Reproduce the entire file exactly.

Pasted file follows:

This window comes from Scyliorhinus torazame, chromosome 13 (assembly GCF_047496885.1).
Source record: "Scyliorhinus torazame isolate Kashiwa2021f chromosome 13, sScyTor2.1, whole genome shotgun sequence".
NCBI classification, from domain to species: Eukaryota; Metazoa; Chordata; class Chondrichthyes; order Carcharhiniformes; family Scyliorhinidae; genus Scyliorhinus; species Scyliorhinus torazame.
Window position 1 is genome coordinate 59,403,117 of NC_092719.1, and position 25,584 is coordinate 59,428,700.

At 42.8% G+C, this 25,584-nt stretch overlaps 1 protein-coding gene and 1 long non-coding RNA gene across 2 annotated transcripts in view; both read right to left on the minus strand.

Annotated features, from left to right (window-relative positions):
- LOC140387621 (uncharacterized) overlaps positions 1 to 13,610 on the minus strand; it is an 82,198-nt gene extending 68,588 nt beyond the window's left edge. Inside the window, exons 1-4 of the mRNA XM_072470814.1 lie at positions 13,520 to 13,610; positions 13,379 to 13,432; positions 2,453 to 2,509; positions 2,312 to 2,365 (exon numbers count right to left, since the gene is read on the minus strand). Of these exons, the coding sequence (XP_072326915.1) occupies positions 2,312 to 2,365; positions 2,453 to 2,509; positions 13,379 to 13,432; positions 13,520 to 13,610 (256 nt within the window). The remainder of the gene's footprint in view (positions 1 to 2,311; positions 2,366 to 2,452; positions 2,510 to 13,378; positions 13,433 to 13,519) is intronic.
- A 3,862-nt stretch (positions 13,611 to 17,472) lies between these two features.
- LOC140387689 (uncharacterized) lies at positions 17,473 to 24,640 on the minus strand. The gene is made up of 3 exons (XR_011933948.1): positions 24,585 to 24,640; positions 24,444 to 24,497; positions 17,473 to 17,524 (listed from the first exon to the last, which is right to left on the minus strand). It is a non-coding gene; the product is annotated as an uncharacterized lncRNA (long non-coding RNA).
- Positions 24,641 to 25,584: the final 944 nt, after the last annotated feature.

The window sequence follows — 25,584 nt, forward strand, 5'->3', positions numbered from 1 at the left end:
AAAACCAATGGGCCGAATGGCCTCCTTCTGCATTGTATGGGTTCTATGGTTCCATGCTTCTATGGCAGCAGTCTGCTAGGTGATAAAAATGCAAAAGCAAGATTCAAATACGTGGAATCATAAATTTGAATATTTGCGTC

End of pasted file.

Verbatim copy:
This window comes from Scyliorhinus torazame, chromosome 13 (assembly GCF_047496885.1).
Source record: "Scyliorhinus torazame isolate Kashiwa2021f chromosome 13, sScyTor2.1, whole genome shotgun sequence".
NCBI classification, from domain to species: Eukaryota; Metazoa; Chordata; class Chondrichthyes; order Carcharhiniformes; family Scyliorhinidae; genus Scyliorhinus; species Scyliorhinus torazame.
Window position 1 is genome coordinate 59,403,117 of NC_092719.1, and position 25,584 is coordinate 59,428,700.

At 42.8% G+C, this 25,584-nt stretch overlaps 1 protein-coding gene and 1 long non-coding RNA gene across 2 annotated transcripts in view; both read right to left on the minus strand.

Annotated features, from left to right (window-relative positions):
- LOC140387621 (uncharacterized) overlaps positions 1 to 13,610 on the minus strand; it is an 82,198-nt gene extending 68,588 nt beyond the window's left edge. Inside the window, exons 1-4 of the mRNA XM_072470814.1 lie at positions 13,520 to 13,610; positions 13,379 to 13,432; positions 2,453 to 2,509; positions 2,312 to 2,365 (exon numbers count right to left, since the gene is read on the minus strand). Of these exons, the coding sequence (XP_072326915.1) occupies positions 2,312 to 2,365; positions 2,453 to 2,509; positions 13,379 to 13,432; positions 13,520 to 13,610 (256 nt within the window). The remainder of the gene's footprint in view (positions 1 to 2,311; positions 2,366 to 2,452; positions 2,510 to 13,378; positions 13,433 to 13,519) is intronic.
- A 3,862-nt stretch (positions 13,611 to 17,472) lies between these two features.
- LOC140387689 (uncharacterized) lies at positions 17,473 to 24,640 on the minus strand. The gene is made up of 3 exons (XR_011933948.1): positions 24,585 to 24,640; positions 24,444 to 24,497; positions 17,473 to 17,524 (listed from the first exon to the last, which is right to left on the minus strand). It is a non-coding gene; the product is annotated as an uncharacterized lncRNA (long non-coding RNA).
- Positions 24,641 to 25,584: the final 944 nt, after the last annotated feature.

The window sequence follows — 25,584 nt, forward strand, 5'->3', positions numbered from 1 at the left end:
AAAACCAATGGGCCGAATGGCCTCCTTCTGCATTGTATGGGTTCTATGGTTCCATGCTTCTATGGCAGCAGTCTGCTAGGTGATAAAAATGCAAAAGCAAGATTCAAATACGTGGAATCATAAATTTGAATATTTGCGTC